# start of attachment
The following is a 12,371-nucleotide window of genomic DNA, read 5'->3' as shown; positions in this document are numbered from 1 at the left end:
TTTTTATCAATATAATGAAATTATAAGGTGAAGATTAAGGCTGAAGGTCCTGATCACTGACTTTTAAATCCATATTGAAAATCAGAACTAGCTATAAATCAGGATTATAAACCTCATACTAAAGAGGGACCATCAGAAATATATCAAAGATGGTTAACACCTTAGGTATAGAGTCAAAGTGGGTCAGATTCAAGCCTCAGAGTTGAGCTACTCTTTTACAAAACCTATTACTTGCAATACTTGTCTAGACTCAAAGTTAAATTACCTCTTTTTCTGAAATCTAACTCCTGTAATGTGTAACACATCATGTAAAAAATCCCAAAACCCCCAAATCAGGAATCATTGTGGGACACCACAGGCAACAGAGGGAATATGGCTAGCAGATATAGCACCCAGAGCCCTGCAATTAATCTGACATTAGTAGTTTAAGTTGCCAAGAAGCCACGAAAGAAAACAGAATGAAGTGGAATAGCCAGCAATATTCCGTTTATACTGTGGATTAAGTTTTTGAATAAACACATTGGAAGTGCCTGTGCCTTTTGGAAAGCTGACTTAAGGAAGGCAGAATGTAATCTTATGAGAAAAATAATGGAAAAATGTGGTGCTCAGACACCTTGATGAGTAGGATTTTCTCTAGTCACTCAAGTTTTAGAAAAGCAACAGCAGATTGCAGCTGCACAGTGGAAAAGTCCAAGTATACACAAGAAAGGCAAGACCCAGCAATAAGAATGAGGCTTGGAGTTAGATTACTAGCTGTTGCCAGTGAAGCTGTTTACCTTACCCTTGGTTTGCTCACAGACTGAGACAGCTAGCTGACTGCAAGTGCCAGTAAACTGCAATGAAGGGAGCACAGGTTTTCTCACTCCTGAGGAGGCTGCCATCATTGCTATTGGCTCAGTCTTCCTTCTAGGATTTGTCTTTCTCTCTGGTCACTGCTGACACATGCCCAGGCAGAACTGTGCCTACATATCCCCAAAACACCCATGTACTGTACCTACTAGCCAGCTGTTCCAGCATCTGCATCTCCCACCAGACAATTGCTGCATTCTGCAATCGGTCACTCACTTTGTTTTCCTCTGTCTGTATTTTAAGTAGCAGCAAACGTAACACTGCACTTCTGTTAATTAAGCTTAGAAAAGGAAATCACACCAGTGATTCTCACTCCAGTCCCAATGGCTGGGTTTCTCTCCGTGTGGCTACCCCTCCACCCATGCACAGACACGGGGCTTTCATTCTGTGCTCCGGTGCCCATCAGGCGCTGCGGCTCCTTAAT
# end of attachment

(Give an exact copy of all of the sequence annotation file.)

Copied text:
The following is a 12,371-nucleotide window of genomic DNA, read 5'->3' as shown; positions in this document are numbered from 1 at the left end:
TTTTTATCAATATAATGAAATTATAAGGTGAAGATTAAGGCTGAAGGTCCTGATCACTGACTTTTAAATCCATATTGAAAATCAGAACTAGCTATAAATCAGGATTATAAACCTCATACTAAAGAGGGACCATCAGAAATATATCAAAGATGGTTAACACCTTAGGTATAGAGTCAAAGTGGGTCAGATTCAAGCCTCAGAGTTGAGCTACTCTTTTACAAAACCTATTACTTGCAATACTTGTCTAGACTCAAAGTTAAATTACCTCTTTTTCTGAAATCTAACTCCTGTAATGTGTAACACATCATGTAAAAAATCCCAAAACCCCCAAATCAGGAATCATTGTGGGACACCACAGGCAACAGAGGGAATATGGCTAGCAGATATAGCACCCAGAGCCCTGCAATTAATCTGACATTAGTAGTTTAAGTTGCCAAGAAGCCACGAAAGAAAACAGAATGAAGTGGAATAGCCAGCAATATTCCGTTTATACTGTGGATTAAGTTTTTGAATAAACACATTGGAAGTGCCTGTGCCTTTTGGAAAGCTGACTTAAGGAAGGCAGAATGTAATCTTATGAGAAAAATAATGGAAAAATGTGGTGCTCAGACACCTTGATGAGTAGGATTTTCTCTAGTCACTCAAGTTTTAGAAAAGCAACAGCAGATTGCAGCTGCACAGTGGAAAAGTCCAAGTATACACAAGAAAGGCAAGACCCAGCAATAAGAATGAGGCTTGGAGTTAGATTACTAGCTGTTGCCAGTGAAGCTGTTTACCTTACCCTTGGTTTGCTCACAGACTGAGACAGCTAGCTGACTGCAAGTGCCAGTAAACTGCAATGAAGGGAGCACAGGTTTTCTCACTCCTGAGGAGGCTGCCATCATTGCTATTGGCTCAGTCTTCCTTCTAGGATTTGTCTTTCTCTCTGGTCACTGCTGACACATGCCCAGGCAGAACTGTGCCTACATATCCCCAAAACACCCATGTACTGTACCTACTAGCCAGCTGTTCCAGCATCTGCATCTCCCACCAGACAATTGCTGCATTCTGCAATCGGTCACTCACTTTGTTTTCCTCTGTCTGTATTTTAAGTAGCAGCAAACGTAACACTGCACTTCTGTTAATTAAGCTTAGAAAAGGAAATCACACCAGTGATTCTCACTCCAGTCCCAATGGCTGGGTTTCTCTCCGTGTGGCTACCCCTCCACCCATGCACAGACACGGGGCTTTCATTCTGTGCTCCGGTGCCCATCAGGCGCTGCGGCTCCTTAAT